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The Pipe and Fitting Material More Wastewater Engineers are Turning To

Water and wastewater infrastructure in the U.S. continues to deteriorate as its repair stays on the back burner due to economic uncertainty and lack of funds. To address costly repair issues, engineers and end users must think beyond what was good enough in the past and adopt innovative technologies that offer more economical installation, higher durability and reduced total life-cycle costs. 

Water Treatment Piping Options

Carbon steel and stainless steel have traditionally been the go-to piping materials for water and wastewater applications because of their perceived strength. However, after years of field use, issues with corrosion, pitting, scaling and gradual pressure loss lead to excessive repair costs for underfunded facilities. The high cost for stainless steel can also put replacement of aging systems out of reach.

As a result, chlorinated polyvinyl chloride (CPVC) is emerging as the material of choice for pipe and fittings in water and waste applications with an increasing number of engineers adding it to their in-house specs. They are finding that CPVC is not only highly resistant to microbes and chemicals used throughout the process, but it also boasts lower installation costs plus durability and pressure ratings that do not diminish over time—providing a lower total cost of ownership.

With its corrosion resistance, CPVC has proven to be highly reliable and cost effective in primary, secondary and advanced treatment of wastewater, as well as in ancillary equipment, scrubbers, desalination processes, dual-containment applications, and water treatment and distribution. Because of its versatility, CPVC offers efficiencies in inventory control because only one material needs to be stocked for a wide array of uses.

 water treatment chart primary through advanced

water treatment chart key

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CPVC in Primary Treatment

CPVC is ideal for use throughout the primary treatment process as effluent utility piping and to connect treatment stations, including:

  • Bar screens
  • Scum / grit removal
  • Filtering equipment
  • Anaerobic digesters
  • Chemical addition tanks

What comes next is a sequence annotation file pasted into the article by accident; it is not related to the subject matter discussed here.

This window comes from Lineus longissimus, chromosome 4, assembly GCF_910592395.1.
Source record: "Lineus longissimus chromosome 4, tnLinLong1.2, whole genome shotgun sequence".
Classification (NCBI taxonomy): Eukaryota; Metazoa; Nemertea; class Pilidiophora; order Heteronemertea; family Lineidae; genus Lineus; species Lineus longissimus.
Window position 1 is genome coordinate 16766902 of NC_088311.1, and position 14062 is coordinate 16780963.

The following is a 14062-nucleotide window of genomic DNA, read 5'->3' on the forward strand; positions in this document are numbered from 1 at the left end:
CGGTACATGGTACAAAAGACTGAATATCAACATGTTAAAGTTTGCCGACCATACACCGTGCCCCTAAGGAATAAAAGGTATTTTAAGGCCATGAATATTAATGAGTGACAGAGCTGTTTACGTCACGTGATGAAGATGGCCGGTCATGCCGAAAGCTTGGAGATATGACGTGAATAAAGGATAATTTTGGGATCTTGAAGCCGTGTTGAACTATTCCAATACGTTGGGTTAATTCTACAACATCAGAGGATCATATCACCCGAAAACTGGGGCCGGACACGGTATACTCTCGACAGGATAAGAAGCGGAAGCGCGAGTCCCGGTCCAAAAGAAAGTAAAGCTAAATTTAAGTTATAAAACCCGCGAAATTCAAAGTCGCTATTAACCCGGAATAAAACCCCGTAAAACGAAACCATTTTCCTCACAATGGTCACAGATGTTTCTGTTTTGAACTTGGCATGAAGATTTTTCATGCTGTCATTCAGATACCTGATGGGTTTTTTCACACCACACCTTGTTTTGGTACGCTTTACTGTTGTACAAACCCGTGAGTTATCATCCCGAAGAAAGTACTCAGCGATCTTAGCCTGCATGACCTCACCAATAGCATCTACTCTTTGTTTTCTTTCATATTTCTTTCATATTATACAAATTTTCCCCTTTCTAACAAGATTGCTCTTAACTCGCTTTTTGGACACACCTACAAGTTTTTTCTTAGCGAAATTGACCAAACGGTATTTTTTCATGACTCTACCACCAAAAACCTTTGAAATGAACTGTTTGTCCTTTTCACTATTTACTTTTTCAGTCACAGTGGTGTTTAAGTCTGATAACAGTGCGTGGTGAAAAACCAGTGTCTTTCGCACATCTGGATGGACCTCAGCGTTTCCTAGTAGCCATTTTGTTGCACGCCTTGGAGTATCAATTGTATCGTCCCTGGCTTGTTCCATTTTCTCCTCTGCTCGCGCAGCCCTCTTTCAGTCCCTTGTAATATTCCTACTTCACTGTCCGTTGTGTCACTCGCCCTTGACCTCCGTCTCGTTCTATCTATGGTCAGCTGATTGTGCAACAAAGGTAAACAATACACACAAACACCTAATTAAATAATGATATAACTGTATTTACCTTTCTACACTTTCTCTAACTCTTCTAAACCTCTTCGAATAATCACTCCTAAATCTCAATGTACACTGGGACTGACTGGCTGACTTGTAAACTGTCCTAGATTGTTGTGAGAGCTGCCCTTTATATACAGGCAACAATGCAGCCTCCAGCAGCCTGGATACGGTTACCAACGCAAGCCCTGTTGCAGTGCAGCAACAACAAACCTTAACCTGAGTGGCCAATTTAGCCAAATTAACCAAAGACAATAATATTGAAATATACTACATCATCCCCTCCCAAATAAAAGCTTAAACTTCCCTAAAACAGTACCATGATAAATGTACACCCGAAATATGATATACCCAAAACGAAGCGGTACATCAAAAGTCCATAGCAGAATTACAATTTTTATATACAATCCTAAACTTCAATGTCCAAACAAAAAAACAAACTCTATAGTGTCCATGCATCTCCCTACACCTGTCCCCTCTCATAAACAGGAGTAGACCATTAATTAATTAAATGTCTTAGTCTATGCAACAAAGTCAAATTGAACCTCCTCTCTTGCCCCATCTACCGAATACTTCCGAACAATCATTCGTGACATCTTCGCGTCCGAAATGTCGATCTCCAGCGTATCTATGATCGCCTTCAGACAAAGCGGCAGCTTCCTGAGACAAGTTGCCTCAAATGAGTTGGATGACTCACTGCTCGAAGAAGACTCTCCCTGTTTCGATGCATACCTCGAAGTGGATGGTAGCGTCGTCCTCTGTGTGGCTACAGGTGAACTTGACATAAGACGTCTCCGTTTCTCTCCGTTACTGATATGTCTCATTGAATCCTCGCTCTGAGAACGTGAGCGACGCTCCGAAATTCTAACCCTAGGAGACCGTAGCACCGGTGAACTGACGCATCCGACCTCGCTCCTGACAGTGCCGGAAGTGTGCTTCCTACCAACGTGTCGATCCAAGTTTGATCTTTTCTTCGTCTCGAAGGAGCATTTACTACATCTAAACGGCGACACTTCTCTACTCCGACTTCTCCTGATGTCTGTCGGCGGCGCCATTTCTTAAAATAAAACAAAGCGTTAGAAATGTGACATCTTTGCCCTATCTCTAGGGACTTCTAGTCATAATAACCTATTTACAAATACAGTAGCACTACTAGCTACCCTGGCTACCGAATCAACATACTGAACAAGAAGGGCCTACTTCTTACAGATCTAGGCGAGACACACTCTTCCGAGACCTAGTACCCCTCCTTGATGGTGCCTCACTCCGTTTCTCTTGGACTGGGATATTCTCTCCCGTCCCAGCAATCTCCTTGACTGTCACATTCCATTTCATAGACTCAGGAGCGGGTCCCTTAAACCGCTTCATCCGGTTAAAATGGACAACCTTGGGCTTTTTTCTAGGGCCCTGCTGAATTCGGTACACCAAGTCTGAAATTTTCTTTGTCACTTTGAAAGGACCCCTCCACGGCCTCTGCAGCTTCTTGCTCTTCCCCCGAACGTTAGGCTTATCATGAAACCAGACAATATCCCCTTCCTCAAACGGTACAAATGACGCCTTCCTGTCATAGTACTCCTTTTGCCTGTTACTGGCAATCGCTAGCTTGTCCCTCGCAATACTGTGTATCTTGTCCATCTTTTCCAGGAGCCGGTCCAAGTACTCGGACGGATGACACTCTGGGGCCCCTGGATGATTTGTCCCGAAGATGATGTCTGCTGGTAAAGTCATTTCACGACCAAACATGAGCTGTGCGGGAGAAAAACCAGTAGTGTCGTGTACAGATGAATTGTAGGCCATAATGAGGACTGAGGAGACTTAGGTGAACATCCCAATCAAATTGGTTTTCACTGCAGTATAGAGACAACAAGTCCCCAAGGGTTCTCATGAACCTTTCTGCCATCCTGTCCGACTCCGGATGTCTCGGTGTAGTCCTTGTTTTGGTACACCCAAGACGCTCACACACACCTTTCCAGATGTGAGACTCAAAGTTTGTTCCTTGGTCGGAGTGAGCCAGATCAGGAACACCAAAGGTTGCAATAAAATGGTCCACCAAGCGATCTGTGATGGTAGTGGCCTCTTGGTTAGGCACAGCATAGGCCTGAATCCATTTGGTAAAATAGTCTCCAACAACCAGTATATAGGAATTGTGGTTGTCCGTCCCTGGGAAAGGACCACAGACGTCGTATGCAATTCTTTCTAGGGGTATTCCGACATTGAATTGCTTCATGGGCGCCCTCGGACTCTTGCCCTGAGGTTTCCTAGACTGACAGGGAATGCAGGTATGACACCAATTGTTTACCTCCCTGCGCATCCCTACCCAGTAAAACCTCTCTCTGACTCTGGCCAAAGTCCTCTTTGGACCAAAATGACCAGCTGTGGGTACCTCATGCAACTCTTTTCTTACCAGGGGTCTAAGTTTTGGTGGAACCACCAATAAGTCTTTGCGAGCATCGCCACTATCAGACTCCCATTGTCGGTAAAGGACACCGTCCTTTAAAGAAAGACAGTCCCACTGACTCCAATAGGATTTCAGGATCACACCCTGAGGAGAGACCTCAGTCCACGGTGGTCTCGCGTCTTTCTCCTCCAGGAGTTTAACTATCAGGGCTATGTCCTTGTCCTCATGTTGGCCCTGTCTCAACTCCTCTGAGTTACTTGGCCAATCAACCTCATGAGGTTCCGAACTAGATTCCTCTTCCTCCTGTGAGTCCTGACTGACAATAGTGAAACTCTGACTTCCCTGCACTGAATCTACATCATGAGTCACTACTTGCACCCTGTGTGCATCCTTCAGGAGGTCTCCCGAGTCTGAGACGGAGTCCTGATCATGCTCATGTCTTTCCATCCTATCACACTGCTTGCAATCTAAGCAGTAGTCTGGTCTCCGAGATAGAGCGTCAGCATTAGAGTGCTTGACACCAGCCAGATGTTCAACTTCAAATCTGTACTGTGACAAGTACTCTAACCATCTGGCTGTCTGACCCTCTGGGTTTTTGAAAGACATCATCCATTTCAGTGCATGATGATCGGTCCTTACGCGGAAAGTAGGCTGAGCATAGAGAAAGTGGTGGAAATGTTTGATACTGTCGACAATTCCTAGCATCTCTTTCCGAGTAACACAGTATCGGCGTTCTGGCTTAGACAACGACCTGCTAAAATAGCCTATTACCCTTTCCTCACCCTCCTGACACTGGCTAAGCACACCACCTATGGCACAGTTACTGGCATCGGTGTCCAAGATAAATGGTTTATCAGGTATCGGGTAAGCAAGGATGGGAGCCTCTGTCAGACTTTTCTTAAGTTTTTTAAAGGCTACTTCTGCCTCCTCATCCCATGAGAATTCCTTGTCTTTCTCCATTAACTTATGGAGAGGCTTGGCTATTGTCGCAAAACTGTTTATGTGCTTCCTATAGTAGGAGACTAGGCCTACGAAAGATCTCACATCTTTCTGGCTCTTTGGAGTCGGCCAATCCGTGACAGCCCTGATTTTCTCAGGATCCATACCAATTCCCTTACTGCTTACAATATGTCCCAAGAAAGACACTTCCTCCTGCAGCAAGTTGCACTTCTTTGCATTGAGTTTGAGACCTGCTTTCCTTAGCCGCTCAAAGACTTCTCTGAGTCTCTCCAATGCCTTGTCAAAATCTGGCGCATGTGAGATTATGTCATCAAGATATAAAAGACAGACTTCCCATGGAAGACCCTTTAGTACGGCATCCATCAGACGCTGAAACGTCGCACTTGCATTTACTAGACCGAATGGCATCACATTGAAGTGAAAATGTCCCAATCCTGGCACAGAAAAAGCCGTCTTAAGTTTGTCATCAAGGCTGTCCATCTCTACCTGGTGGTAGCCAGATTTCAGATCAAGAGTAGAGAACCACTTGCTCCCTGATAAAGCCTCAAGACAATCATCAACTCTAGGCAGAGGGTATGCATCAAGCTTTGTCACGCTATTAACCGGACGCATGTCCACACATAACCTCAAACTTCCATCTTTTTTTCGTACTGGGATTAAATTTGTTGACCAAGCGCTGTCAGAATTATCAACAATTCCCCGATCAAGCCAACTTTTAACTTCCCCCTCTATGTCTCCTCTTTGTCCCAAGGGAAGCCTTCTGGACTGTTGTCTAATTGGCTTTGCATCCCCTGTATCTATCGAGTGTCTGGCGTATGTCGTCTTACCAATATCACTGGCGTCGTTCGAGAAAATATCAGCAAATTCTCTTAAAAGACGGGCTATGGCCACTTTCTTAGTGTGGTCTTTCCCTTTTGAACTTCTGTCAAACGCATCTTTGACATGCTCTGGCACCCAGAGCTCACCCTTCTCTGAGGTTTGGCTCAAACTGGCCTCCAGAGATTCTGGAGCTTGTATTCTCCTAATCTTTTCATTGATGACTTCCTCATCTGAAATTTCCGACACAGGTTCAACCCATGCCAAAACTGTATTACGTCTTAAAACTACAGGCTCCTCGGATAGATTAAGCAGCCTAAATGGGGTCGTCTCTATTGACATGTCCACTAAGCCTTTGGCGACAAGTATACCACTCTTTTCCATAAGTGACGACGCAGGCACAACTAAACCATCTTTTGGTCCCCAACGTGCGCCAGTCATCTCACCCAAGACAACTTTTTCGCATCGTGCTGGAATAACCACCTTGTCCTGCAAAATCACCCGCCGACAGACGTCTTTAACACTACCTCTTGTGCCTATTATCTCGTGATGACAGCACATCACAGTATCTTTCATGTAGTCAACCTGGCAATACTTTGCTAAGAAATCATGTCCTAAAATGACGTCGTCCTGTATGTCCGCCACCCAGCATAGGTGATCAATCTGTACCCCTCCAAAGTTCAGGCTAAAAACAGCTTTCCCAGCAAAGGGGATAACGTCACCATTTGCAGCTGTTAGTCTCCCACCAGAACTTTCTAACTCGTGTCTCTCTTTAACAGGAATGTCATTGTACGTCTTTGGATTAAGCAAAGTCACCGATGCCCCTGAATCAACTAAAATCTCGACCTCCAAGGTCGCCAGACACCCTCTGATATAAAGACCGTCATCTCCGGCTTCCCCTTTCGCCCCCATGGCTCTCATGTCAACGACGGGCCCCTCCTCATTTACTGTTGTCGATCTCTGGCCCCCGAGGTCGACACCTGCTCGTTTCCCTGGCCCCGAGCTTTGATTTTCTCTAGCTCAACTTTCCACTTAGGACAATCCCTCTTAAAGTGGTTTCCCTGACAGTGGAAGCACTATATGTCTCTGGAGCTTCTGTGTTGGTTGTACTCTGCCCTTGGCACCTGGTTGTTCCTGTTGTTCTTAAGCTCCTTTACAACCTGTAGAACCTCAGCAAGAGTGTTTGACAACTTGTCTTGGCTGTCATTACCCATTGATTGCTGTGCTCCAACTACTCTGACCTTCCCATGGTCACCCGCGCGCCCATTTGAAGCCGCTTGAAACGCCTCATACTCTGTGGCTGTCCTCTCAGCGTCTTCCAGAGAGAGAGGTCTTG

During primary treatment, piping is exposed to the harshness of several substances, such as:

  • Microorganisms
  • Ferrous chloride
  • Alum
  • Alkaline lime slurry
  • Other clarifying and thickening chemicals

With metallic piping, these corrosives will gradually impact the integrity of the system. For example, 316 stainless steel has a Hazen Williams C-factor of 120 when it is new. The Hazen Williams C-factor represents the interior smoothness of the pipe—the higher the C-factor, the smoother the pipe. Over time, pitting and scaling will cause the pipe’s interior to become less smooth, reducing the C-factor and increasing the pressure loss as liquid flows through the system. When this happens, facilities must often install larger pumps—and use more energy—to achieve the needed output of treated water.

On the other hand, CPVC starts with a C-factor of 150 and maintains its interior surface smoothness throughout its life by resisting the effects of corrosives found in the wastewater treatment process. This leads to greater efficiencies and reduced costs to facilities because smaller pipes, smaller pumps and less energy can be used to move fluids at the same rate. This is true in primary treatment and at every subsequent stage in the treatment process.


CPVC in Secondary Treatment

In the secondary wastewater treatment processes, piping is exposed to high concentrations of microorganisms when excessive biological growth washes out and collects in a clarifier. Byproducts of these microbes, including acids such as hydrogen sulfide, along with disinfectants and dechlorination chemicals, contribute to the corrosion of metallic piping systems.